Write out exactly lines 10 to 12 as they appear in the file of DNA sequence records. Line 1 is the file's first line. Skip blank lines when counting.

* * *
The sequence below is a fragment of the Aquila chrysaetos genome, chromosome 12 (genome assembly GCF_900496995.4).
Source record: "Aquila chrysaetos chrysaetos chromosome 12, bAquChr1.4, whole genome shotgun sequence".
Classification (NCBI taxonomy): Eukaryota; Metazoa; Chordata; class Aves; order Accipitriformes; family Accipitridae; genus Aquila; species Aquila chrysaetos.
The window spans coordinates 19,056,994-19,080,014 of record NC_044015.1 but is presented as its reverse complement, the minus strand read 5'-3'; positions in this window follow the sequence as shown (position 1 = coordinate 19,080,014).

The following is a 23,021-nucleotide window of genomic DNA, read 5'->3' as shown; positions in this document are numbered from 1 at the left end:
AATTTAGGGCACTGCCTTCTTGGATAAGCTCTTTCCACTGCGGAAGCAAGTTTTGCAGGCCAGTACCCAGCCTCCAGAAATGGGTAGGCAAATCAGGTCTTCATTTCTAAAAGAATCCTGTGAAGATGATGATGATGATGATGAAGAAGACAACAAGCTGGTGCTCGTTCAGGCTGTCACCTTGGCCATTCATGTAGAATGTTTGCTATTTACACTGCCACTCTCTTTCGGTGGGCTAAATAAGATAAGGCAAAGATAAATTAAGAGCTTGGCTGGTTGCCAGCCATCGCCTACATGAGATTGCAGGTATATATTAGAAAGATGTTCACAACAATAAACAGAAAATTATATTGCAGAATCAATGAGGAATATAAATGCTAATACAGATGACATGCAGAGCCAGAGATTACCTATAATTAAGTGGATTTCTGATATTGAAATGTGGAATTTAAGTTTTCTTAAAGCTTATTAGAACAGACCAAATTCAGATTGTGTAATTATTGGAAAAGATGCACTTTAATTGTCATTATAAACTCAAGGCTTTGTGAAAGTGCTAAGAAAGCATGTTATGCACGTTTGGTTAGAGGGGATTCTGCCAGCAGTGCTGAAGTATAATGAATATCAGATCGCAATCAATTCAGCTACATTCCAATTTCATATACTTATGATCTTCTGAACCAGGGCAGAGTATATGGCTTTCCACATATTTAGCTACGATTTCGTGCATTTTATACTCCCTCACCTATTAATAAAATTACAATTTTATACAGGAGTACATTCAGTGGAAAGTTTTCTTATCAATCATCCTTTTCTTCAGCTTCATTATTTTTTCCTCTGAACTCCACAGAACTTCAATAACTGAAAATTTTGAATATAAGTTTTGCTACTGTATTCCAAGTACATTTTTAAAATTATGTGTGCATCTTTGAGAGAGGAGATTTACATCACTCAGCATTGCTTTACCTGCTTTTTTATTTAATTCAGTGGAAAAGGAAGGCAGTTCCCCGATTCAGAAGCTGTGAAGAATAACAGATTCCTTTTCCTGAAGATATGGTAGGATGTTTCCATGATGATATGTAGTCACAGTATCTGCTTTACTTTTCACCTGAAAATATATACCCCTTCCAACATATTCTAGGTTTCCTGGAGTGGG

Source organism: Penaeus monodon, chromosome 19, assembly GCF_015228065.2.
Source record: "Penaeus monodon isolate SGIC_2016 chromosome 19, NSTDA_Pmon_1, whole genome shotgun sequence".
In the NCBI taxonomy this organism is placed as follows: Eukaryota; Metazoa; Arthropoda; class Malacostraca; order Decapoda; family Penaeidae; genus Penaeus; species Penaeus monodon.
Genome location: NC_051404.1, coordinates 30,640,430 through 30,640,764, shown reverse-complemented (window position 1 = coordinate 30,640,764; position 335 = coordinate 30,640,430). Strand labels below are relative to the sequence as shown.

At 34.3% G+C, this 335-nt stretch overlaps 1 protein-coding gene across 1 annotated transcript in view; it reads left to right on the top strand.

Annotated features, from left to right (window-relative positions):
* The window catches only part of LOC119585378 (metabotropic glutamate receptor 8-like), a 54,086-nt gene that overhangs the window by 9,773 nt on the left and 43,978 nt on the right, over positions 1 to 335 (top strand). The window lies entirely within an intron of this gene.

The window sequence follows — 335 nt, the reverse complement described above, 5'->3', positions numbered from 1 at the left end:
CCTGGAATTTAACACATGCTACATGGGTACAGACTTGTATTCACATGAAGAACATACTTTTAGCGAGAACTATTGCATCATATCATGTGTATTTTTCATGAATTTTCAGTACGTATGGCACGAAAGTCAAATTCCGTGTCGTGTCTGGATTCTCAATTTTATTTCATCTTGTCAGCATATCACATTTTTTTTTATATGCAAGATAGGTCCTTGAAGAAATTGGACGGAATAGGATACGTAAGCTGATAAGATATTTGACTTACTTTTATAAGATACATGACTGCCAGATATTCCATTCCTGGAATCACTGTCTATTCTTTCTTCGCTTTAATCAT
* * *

Genome location: NC_051404.1, coordinates 30,640,430 through 30,640,764, shown reverse-complemented (window position 1 = coordinate 30,640,764; position 335 = coordinate 30,640,430). Strand labels below are relative to the sequence as shown.

At 34.3% G+C, this 335-nt stretch overlaps 1 protein-coding gene across 1 annotated transcript in view; it reads left to right on the top strand.

Annotated features, from left to right (window-relative positions):